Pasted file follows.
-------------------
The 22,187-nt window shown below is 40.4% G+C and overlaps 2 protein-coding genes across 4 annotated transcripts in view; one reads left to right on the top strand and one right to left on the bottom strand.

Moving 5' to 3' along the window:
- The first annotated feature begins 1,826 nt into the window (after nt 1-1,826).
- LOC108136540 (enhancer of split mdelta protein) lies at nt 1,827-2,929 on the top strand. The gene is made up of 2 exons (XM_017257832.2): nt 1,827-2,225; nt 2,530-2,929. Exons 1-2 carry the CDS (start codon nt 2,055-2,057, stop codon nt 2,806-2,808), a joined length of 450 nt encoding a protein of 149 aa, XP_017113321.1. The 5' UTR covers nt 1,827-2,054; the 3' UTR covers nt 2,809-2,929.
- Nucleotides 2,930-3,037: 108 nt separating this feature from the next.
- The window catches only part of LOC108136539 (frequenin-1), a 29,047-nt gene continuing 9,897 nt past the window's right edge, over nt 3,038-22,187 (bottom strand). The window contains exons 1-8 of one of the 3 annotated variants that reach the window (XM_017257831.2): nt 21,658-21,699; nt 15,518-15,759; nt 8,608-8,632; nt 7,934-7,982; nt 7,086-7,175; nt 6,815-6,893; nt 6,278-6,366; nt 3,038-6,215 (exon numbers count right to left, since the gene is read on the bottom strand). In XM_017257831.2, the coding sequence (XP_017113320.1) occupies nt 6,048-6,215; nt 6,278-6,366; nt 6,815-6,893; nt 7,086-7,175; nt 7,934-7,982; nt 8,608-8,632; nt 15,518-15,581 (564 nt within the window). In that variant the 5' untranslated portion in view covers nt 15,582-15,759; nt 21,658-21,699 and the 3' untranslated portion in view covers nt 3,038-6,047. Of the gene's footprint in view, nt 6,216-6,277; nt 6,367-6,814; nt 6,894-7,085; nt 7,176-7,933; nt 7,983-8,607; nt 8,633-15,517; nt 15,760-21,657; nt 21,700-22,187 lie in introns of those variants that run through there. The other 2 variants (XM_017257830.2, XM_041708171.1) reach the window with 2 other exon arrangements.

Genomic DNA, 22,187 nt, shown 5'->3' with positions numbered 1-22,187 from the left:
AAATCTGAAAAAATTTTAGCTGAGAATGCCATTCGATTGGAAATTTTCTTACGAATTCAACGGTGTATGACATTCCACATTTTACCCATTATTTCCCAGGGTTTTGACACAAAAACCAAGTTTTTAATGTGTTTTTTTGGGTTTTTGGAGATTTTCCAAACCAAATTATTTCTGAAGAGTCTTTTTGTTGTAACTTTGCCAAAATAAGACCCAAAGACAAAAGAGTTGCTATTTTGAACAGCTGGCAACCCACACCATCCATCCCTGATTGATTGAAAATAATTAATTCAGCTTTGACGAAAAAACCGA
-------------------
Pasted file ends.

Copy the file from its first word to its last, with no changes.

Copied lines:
The 22,187-nt window shown below is 40.4% G+C and overlaps 2 protein-coding genes across 4 annotated transcripts in view; one reads left to right on the top strand and one right to left on the bottom strand.

Moving 5' to 3' along the window:
- The first annotated feature begins 1,826 nt into the window (after nt 1-1,826).
- LOC108136540 (enhancer of split mdelta protein) lies at nt 1,827-2,929 on the top strand. The gene is made up of 2 exons (XM_017257832.2): nt 1,827-2,225; nt 2,530-2,929. Exons 1-2 carry the CDS (start codon nt 2,055-2,057, stop codon nt 2,806-2,808), a joined length of 450 nt encoding a protein of 149 aa, XP_017113321.1. The 5' UTR covers nt 1,827-2,054; the 3' UTR covers nt 2,809-2,929.
- Nucleotides 2,930-3,037: 108 nt separating this feature from the next.
- The window catches only part of LOC108136539 (frequenin-1), a 29,047-nt gene continuing 9,897 nt past the window's right edge, over nt 3,038-22,187 (bottom strand). The window contains exons 1-8 of one of the 3 annotated variants that reach the window (XM_017257831.2): nt 21,658-21,699; nt 15,518-15,759; nt 8,608-8,632; nt 7,934-7,982; nt 7,086-7,175; nt 6,815-6,893; nt 6,278-6,366; nt 3,038-6,215 (exon numbers count right to left, since the gene is read on the bottom strand). In XM_017257831.2, the coding sequence (XP_017113320.1) occupies nt 6,048-6,215; nt 6,278-6,366; nt 6,815-6,893; nt 7,086-7,175; nt 7,934-7,982; nt 8,608-8,632; nt 15,518-15,581 (564 nt within the window). In that variant the 5' untranslated portion in view covers nt 15,582-15,759; nt 21,658-21,699 and the 3' untranslated portion in view covers nt 3,038-6,047. Of the gene's footprint in view, nt 6,216-6,277; nt 6,367-6,814; nt 6,894-7,085; nt 7,176-7,933; nt 7,983-8,607; nt 8,633-15,517; nt 15,760-21,657; nt 21,700-22,187 lie in introns of those variants that run through there. The other 2 variants (XM_017257830.2, XM_041708171.1) reach the window with 2 other exon arrangements.

Genomic DNA, 22,187 nt, shown 5'->3' with positions numbered 1-22,187 from the left:
AAATCTGAAAAAATTTTAGCTGAGAATGCCATTCGATTGGAAATTTTCTTACGAATTCAACGGTGTATGACATTCCACATTTTACCCATTATTTCCCAGGGTTTTGACACAAAAACCAAGTTTTTAATGTGTTTTTTTGGGTTTTTGGAGATTTTCCAAACCAAATTATTTCTGAAGAGTCTTTTTGTTGTAACTTTGCCAAAATAAGACCCAAAGACAAAAGAGTTGCTATTTTGAACAGCTGGCAACCCACACCATCCATCCCTGATTGATTGAAAATAATTAATTCAGCTTTGACGAAAAAACCGA